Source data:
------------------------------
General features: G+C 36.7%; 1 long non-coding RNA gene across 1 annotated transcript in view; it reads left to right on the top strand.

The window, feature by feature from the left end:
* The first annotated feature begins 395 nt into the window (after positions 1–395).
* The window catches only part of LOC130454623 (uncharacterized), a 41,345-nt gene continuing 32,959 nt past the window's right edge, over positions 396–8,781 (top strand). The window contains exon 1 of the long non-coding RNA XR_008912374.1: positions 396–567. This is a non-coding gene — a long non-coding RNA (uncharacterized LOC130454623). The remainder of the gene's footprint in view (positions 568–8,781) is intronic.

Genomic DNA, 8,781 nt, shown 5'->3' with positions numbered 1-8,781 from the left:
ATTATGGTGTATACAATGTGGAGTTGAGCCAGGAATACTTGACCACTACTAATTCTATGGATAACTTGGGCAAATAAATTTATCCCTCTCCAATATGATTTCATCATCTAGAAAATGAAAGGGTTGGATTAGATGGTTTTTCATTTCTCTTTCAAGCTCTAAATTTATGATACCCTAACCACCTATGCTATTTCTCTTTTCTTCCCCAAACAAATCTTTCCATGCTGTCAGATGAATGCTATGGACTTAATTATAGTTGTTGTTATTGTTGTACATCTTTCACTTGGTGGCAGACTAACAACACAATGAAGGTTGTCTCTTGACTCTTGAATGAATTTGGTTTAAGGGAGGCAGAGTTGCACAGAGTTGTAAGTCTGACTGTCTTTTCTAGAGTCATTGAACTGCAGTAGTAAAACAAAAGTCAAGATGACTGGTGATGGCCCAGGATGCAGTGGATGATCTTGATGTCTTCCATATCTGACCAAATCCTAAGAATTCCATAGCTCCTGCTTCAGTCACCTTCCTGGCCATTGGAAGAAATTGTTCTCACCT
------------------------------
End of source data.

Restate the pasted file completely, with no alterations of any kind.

General features: G+C 36.7%; 1 long non-coding RNA gene across 1 annotated transcript in view; it reads left to right on the top strand.

The window, feature by feature from the left end:
* The first annotated feature begins 395 nt into the window (after positions 1–395).
* The window catches only part of LOC130454623 (uncharacterized), a 41,345-nt gene continuing 32,959 nt past the window's right edge, over positions 396–8,781 (top strand). The window contains exon 1 of the long non-coding RNA XR_008912374.1: positions 396–567. This is a non-coding gene — a long non-coding RNA (uncharacterized LOC130454623). The remainder of the gene's footprint in view (positions 568–8,781) is intronic.

Genomic DNA, 8,781 nt, shown 5'->3' with positions numbered 1-8,781 from the left:
ATTATGGTGTATACAATGTGGAGTTGAGCCAGGAATACTTGACCACTACTAATTCTATGGATAACTTGGGCAAATAAATTTATCCCTCTCCAATATGATTTCATCATCTAGAAAATGAAAGGGTTGGATTAGATGGTTTTTCATTTCTCTTTCAAGCTCTAAATTTATGATACCCTAACCACCTATGCTATTTCTCTTTTCTTCCCCAAACAAATCTTTCCATGCTGTCAGATGAATGCTATGGACTTAATTATAGTTGTTGTTATTGTTGTACATCTTTCACTTGGTGGCAGACTAACAACACAATGAAGGTTGTCTCTTGACTCTTGAATGAATTTGGTTTAAGGGAGGCAGAGTTGCACAGAGTTGTAAGTCTGACTGTCTTTTCTAGAGTCATTGAACTGCAGTAGTAAAACAAAAGTCAAGATGACTGGTGATGGCCCAGGATGCAGTGGATGATCTTGATGTCTTCCATATCTGACCAAATCCTAAGAATTCCATAGCTCCTGCTTCAGTCACCTTCCTGGCCATTGGAAGAAATTGTTCTCACCT